This would make a perfect platform for some road messages printed in water.
[Woodporterhouse] must deal with regular power black outs in his area. He recently converted a rack-mount uninterruptible power supply to feed a portion of his mains wiring. This one is not to be missed, since he did such a great job on the project, and an equally remarkable job of documenting it. It’s one of the best examples we’ve seen of how to use Imgur as a project log.
The UPS still needs to have a case, but it doesn’t need room for batteries as he’s going to use a series of high-end sealed lead-acid batteries. So he cut down the enclosure to about half of the original size. That’s it mounted just above the new batteries. For this to work you need some type of transfer switch which can automatically patch between incoming line voltage, and the battery backup. He already had one of these switches in place for use with a generator, that’s it in the upper left. The entire system powers a sub-panel responsible for his essential circuits — the electronics in the home and a few lighting circuits (we’d assume this includes utilities like the refrigerator).
One really great feature that the reused UPS brings to the project is a monitoring card with a NIC. This way he can check the server to see if the UPS is being used, and how much of the 14 battery life remains.
[Thanks Ross via Reddit]
Being the smart consumer he is, [Denis] usually looks at the price per pound when comparing similar products at the grocery store. When it came time to buy a few AA batteries, he didn’t have any data to go on. To solve his little conundrum, [Denis] decided he would test several brands of batteries and see which one gives him the most bang for the buck.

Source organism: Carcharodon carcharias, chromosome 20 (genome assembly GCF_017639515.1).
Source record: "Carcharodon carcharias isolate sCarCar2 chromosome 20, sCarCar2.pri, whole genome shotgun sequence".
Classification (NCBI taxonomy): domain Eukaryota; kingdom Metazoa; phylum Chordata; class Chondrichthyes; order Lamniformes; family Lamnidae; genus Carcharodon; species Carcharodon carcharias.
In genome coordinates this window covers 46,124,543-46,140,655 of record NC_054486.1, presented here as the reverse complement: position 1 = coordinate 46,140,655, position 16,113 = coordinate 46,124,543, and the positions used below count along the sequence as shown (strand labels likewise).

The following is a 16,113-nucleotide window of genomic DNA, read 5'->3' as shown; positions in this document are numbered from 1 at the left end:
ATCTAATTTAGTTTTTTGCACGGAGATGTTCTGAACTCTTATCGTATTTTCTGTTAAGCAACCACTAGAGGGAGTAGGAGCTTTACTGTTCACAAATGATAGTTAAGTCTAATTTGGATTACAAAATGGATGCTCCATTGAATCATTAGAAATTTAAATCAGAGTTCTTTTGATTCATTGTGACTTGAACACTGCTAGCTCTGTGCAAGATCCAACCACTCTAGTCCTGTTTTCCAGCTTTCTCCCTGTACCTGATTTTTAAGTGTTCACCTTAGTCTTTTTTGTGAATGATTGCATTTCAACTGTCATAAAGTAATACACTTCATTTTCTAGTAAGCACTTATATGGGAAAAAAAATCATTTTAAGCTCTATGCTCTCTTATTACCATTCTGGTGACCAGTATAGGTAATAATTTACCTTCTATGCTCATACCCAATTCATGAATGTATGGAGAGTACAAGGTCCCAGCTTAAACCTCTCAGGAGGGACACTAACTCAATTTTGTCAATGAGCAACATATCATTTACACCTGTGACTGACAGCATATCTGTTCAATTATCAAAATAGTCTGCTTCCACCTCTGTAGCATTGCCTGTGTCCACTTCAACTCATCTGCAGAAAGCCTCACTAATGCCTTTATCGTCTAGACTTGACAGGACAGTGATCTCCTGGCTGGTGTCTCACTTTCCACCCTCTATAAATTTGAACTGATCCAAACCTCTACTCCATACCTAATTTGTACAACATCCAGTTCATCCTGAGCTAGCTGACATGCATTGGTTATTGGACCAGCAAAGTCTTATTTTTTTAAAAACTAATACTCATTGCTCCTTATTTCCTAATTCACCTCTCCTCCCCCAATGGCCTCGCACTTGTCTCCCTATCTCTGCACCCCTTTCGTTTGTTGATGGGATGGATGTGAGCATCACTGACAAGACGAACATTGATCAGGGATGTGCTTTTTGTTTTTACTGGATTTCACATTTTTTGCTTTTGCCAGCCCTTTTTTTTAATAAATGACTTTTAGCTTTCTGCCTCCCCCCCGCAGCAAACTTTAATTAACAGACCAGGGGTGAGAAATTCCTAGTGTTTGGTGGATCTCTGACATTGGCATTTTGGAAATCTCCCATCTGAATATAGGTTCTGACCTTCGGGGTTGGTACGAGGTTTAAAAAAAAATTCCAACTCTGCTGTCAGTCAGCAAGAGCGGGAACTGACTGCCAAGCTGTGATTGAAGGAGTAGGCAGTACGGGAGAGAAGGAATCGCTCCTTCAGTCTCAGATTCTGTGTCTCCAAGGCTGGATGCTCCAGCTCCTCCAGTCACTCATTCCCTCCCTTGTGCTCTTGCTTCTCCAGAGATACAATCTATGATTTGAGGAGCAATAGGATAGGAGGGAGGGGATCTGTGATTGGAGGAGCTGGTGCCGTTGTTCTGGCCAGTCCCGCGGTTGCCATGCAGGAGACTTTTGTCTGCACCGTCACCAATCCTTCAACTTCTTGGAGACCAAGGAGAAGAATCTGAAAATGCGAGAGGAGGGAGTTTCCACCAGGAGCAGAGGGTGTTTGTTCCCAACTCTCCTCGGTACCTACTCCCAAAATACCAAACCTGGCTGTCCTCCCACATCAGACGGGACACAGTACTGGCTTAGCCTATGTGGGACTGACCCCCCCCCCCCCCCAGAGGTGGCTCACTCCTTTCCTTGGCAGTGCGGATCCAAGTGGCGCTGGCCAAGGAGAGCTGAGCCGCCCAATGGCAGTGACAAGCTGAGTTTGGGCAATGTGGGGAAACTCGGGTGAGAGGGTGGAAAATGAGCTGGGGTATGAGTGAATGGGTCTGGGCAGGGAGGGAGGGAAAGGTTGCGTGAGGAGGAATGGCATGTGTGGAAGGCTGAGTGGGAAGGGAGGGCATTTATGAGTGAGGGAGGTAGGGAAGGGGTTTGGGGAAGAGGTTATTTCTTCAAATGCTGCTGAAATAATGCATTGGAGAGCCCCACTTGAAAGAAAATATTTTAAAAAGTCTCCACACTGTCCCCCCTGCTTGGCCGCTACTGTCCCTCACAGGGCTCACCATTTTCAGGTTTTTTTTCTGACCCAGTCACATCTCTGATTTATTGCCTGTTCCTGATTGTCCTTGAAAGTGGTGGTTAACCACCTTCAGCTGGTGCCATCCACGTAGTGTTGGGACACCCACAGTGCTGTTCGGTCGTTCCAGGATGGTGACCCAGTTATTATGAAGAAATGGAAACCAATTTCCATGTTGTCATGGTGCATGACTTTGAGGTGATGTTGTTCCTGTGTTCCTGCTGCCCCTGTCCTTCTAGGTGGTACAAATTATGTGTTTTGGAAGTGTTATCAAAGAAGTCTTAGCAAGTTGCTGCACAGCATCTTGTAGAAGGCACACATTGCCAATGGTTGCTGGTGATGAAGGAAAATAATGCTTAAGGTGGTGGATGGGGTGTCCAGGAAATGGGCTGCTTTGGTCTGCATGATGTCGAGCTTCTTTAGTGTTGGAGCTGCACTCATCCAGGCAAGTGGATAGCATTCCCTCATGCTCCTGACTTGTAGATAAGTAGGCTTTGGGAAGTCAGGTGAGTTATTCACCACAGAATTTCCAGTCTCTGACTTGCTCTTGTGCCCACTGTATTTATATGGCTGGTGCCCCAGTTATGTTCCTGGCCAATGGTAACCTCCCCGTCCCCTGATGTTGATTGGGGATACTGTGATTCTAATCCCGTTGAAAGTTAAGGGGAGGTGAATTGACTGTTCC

After bringing home a haul of a dozen different brands of AA cells, [Denis] broke out the Arduino and starting designing a circuit. To test how much energy each brand provides, the Arduino measures the voltage across a load every second until the battery reaches 0.2V. The elapsed time, as well as the voltage, Watt hours, Joules, and ambient temperature are logged on an attached LCD screen and sent over a USB serial link to automate the data collection process.
What’s the verdict? Unsurprisingly, words like ‘super,’ ‘max,’ and ‘ultra’ didn’t connotate a better battery. The best bang for the buck came from an off-brand called RS Power Ultra. The worst battery was the Panasonic Evolta cells that came in at about $1.50 USD per watt-hour.
If you’d like to verify [Denis]’ work, all the code is up on Github along with the schematic.